HOW TO MAKE A MORTISE AND TENON JOINT WITH TRADITIONAL HAND TOOLS This video and article will simplify the process of cutting mortise and tenon joints with only a few traditional hand tools. With a little practice, you should be able to make a mortise and tenon joint in under 10 minutes! The video is a quick tutorial, but the below photos and article will clarify how to make a mortise & tenon joint in great detail: ANATOMY OF A MORTISE AND TENON JOINT: WHAT ARE MORTISE...
First of all I just want to say that I love the term “sliding deadman”. I think it’s hilarious! As a forensics investigator for the Edmonton Police Service (a city nearing a million in population) I have seen my fair share of dead men, literally. But I have never seen one sliding! Not even in the cold, snowy, icy winters that we have. But I’ll bet that if I do, I will probably bust a gut laughing while thinking about the work holding device on my bench instead of whate...
Hey all! It’s been a bit since I posted my last progress on this workbench, but thats not to say I haven’t been working on it. Since the last time, I managed to do some more work on the legs to get them ready to accept the rails and panels for the sides of the bench. Remember those Douglas Fir posts that I posted I think in my first blog? Well I resawed a couple of those to use for the panels, really nice wood! The posts were thick enough to get 3 full 1” boards o...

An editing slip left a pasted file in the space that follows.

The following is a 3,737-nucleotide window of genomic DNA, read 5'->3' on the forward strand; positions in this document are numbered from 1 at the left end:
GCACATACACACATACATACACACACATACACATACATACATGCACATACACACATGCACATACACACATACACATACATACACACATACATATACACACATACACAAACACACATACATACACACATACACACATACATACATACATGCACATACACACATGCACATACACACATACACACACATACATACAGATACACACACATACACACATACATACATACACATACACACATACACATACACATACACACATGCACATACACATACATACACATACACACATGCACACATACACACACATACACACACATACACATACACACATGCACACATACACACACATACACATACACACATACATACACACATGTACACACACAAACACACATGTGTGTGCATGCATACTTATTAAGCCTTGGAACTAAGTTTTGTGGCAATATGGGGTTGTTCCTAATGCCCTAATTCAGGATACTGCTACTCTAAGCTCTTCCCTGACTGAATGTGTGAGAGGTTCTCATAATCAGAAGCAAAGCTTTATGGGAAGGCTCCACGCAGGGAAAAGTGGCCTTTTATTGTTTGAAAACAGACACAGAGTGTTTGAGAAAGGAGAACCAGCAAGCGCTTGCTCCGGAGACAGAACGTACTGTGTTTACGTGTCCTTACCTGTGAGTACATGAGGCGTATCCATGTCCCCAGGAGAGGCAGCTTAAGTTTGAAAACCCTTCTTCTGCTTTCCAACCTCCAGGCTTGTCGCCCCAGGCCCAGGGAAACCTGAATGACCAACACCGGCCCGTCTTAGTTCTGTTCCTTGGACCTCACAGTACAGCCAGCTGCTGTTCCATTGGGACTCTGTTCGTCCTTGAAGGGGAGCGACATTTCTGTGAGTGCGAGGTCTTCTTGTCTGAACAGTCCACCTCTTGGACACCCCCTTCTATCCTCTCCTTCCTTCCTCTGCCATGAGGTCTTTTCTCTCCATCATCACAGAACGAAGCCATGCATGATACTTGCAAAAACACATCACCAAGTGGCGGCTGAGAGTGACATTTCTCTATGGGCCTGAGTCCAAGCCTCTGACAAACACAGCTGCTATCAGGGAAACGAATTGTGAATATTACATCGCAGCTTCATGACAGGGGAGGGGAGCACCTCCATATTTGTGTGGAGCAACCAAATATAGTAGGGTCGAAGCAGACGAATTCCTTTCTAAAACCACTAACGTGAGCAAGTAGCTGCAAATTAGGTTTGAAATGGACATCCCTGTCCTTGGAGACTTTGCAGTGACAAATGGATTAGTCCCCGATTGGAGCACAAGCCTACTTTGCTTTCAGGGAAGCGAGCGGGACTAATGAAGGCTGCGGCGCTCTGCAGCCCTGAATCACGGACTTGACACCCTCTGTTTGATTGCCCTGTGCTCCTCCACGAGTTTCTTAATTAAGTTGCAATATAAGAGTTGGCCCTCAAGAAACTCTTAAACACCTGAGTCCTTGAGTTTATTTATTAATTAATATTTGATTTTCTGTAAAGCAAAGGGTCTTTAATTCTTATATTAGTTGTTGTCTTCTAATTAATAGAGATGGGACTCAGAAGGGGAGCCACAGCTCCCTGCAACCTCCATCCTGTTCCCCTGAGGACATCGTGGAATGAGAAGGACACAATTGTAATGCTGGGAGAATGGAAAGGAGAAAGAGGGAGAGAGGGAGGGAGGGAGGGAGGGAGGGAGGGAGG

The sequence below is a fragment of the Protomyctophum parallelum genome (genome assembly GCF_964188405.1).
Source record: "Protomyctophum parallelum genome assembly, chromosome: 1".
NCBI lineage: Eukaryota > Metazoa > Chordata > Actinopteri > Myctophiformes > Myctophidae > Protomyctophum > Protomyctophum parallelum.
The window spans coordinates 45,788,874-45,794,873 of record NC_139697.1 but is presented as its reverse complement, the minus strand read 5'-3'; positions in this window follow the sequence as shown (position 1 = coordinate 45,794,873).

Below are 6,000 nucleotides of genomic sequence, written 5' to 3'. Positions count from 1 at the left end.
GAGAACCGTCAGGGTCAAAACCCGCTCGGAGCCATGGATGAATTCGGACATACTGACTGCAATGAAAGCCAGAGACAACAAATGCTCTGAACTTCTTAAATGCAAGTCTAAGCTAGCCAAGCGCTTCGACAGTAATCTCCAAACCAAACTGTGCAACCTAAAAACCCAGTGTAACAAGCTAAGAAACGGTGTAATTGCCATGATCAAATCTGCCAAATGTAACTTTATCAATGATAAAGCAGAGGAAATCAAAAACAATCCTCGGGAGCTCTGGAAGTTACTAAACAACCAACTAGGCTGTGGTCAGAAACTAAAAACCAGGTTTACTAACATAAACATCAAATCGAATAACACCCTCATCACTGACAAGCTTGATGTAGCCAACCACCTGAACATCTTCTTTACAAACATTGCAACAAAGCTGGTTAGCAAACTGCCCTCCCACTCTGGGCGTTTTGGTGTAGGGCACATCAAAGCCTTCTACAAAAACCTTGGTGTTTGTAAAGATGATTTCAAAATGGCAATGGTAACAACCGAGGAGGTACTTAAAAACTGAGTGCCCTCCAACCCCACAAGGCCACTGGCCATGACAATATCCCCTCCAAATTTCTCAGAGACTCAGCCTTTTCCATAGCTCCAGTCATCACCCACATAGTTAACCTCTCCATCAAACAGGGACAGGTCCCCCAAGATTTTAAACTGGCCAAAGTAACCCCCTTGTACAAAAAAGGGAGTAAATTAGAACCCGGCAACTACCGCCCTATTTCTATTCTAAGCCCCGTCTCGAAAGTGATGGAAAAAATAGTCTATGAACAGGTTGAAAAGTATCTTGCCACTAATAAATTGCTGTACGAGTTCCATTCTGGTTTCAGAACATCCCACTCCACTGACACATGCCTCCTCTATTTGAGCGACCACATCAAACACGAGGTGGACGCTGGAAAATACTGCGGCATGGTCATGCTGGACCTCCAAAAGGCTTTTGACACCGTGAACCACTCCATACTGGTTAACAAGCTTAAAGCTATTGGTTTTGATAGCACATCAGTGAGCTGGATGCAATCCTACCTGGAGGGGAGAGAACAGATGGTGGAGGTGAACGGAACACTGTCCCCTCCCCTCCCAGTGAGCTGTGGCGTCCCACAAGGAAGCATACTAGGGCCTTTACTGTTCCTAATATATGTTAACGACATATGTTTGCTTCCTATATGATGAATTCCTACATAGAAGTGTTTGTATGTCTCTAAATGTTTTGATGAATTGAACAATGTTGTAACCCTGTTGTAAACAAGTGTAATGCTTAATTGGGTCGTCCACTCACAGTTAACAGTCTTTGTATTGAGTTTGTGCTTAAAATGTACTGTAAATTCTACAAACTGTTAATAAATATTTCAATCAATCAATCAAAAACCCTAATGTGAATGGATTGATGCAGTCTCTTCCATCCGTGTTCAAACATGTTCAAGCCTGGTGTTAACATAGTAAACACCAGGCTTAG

Well it’s been a little bit since my last blog, but here is what I’ve been able to get done in the shop over the past little bit. I last left with a freshly glued up top, and a question on what timbers to use for the legs. Well I decided to use the four maple beams I had for the legs. Even though two of them contain the pith, and some rather large cracks, I would rather have that then 3 different types of wood that looked only slightly better, so maple it is. After the top w...
I changed the overall dimensions of the bench to accommodate a top that is two feet by four feet. My shop is pretty small so I’m trying to make everything more compact. My first task with the new bench was to create the end assemblies. So, I used a German cross cut handsaw (http://www.traditionalwoodworker.com/24-Hand-Saw-7-TPI-Cross-Cut-Teeth-Germany/productinfo/520-0600/) I ordered from traditional woodworker and got to work. Once I rough-cut the lumber down, I used my new Stanl...
- My Journey As A Scroll Saw Pattern Designer - 1524 parts
- Extremely Average - 324 parts
- Workshop Development - 107 parts
- Just for Fun... - 94 parts
- A journey into the workshop. - 89 parts
- Daily Update - 87 parts
- "Hobbit Holes in MyWorld" --by RusticWoodArt - 77 parts
- As The Lathe Turns - 76 parts
- WoodWriting Haiku Thursday's --by RusticWoodArt - 74 parts
- The Craftsman's Path - 67 parts
- Sheila Landry (scrollgirl) - 1549 entries
- frank - 417 entries
- degoose - 394 entries
- dbhost - 390 entries
- Ecocandle - 325 entries
- MsDebbieP - 314 entries
- Karson - 305 entries
- Martin Sojka - 296 entries
- William - 258 entries
- mafe - 258 entries
- Betsy - 221 entries
- Stevinmarin - 212 entries
- shipwright - 211 entries
- Gary Fixler - 204 entries
- Todd A. Clippinger - 199 entries
- stefang - 187 entries
- Rustic - 186 entries
- Chris Davis - 183 entries
- BritBoxmaker - 181 entries
- Smitty_Cabinetshop - 166 entries